For the past three to four years Patriots fans and draft guru's alike have been prognosticating early selections being used to address the dearth of youth at the inside linebacker position. Each year they have been proven wrong, with a 5th round pick, Ryan Claridge in 2005, being the highest spent on the position.
- With the exception of Rivers, the top LB prospects all have a tough time shedding blocks. In New England's 3-4, they are going to be taking on guards, and an ILB for Bill Belichick needs to shed the guard and still have enough strength to finish the tackle. While Lofton has shown better skills at this than Mayo and Connor, who really need to be protected to do their best, a la Ray Lewis, his lack of ideal size may inhibit him from doing so on Sundays.
- While it isn't their fault, nobody that is going to be picked in the 2008 NFL Draft has any experience in the NFL. The Patriots brass has shown time and time again that they prefer linebackers with experience. The linebackers make the majority of the pre-snap adjustments and their football IQ has to be off the chart -- something very tough for a rookie to do in the Patriots intricate system.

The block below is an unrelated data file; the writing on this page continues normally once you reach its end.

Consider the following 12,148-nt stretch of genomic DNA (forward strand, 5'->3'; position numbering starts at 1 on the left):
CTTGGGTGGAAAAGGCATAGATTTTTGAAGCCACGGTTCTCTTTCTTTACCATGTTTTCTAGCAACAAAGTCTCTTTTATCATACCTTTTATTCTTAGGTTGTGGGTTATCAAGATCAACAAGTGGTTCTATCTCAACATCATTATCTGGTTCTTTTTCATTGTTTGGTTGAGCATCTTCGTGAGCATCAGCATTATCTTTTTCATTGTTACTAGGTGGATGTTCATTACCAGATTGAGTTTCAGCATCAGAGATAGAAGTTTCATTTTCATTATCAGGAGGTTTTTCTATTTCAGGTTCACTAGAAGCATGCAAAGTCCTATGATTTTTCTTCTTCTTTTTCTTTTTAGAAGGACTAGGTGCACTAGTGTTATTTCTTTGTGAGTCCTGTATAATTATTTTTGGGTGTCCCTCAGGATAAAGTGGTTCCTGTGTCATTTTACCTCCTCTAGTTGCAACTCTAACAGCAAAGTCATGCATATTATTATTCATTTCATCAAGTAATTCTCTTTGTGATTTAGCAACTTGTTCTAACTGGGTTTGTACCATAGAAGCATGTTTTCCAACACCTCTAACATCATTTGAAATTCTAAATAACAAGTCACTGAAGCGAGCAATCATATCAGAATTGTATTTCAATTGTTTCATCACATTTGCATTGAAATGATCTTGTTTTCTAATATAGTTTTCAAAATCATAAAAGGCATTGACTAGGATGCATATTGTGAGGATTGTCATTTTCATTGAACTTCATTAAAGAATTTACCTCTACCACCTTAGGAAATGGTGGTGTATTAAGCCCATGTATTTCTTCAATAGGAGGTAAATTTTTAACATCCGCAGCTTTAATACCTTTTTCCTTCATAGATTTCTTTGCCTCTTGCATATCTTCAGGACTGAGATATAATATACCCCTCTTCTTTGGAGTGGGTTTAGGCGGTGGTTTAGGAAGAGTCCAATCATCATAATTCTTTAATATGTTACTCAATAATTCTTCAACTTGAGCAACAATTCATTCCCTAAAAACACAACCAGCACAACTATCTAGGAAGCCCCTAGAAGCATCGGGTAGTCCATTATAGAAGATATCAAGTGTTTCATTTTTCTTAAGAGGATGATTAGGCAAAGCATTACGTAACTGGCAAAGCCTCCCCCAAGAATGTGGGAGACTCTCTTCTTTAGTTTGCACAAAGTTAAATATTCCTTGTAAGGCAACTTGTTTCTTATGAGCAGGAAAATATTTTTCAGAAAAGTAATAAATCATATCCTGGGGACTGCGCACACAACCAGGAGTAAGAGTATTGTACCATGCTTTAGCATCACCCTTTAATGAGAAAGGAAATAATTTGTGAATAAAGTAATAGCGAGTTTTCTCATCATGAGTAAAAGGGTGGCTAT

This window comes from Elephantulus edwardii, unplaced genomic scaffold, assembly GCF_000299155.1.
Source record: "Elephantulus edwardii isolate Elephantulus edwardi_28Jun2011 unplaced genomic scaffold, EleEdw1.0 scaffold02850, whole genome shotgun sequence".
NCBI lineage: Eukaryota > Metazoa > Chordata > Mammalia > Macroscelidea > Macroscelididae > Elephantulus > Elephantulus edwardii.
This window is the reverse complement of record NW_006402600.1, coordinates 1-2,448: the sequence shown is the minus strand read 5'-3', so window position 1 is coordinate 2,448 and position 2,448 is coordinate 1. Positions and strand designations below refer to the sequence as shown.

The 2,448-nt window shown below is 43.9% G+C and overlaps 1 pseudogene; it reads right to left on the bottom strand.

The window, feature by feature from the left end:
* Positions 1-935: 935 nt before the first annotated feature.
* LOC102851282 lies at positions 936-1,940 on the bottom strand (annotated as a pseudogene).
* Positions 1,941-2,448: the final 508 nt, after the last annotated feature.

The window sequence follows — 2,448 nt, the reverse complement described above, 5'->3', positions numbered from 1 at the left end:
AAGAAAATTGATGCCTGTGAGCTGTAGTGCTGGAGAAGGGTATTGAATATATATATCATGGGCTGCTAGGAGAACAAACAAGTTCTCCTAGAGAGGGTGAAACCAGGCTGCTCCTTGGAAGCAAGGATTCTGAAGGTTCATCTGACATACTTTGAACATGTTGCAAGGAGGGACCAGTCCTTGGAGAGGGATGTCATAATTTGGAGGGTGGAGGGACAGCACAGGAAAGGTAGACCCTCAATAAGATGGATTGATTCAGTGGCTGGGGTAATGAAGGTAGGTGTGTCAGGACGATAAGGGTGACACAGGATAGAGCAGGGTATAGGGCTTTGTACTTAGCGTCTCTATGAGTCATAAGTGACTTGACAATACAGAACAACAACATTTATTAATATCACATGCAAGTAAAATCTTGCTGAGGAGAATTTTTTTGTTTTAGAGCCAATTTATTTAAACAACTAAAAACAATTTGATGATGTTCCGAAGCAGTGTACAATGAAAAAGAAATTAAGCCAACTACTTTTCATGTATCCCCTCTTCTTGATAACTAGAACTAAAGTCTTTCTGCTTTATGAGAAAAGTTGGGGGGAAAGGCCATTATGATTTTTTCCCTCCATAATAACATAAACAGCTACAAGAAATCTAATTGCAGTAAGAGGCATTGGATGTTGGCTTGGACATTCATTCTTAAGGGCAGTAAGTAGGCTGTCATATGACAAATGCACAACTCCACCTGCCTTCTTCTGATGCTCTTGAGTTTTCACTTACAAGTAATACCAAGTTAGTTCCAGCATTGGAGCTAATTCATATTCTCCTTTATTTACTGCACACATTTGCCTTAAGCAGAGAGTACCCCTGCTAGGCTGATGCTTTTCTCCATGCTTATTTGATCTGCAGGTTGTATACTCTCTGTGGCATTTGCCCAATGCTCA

- If Belichick loves anything, it is value, and if the Patriots are drafting an ILB on day one, the value just isn't there. They have four accomplished linebackers that can play inside in Bruschi, Seau, Vrabel, and Thomas. Granted, each of them are on the wrong side of thirty and Vrabel and Thomas are better suited to play outside. Why pick the best LB in a poor class when there are two better prospects next year in Laurinaitis and Maualuga?
Don't be disappointed when your dreams for a fresh face lining up behind Vince Wilfork are dashed. Coach Belichick knows what he needs, and he doesn't need to reach for an ILB this year.